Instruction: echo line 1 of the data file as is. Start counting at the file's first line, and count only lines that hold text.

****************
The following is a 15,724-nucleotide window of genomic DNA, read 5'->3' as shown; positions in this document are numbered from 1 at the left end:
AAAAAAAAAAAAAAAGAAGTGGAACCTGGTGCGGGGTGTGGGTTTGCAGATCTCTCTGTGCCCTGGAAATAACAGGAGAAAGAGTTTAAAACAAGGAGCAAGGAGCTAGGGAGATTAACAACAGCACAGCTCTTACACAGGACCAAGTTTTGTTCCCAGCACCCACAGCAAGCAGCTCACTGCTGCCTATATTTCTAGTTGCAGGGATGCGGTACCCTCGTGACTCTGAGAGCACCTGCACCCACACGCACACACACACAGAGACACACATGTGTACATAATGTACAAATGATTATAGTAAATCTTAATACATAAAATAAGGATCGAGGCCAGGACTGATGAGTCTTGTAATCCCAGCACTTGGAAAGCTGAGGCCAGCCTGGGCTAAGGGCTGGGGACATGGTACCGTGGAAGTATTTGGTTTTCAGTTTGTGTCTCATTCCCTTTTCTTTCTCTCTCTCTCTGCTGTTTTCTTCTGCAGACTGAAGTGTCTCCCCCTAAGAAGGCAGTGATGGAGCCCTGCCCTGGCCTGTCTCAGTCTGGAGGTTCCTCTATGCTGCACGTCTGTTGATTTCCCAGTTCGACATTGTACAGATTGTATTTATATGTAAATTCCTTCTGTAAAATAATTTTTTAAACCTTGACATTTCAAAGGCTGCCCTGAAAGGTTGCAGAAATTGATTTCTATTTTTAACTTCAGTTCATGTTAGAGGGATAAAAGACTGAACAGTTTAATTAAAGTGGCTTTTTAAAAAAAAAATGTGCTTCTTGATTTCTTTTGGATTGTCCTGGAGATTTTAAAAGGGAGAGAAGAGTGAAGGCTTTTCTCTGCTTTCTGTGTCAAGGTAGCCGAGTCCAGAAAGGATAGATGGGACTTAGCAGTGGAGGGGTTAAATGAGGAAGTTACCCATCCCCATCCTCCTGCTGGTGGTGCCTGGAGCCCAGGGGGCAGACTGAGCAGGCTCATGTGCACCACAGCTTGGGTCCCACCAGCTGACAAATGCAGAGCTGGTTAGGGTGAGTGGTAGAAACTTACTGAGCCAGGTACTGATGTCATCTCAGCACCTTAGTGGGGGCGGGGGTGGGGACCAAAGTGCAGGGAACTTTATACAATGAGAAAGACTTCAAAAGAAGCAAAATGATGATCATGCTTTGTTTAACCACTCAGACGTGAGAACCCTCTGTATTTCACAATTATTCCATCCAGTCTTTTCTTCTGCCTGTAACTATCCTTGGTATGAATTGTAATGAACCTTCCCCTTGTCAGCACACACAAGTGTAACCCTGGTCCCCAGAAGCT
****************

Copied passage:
The following is a 15,724-nucleotide window of genomic DNA, read 5'->3' as shown; positions in this document are numbered from 1 at the left end: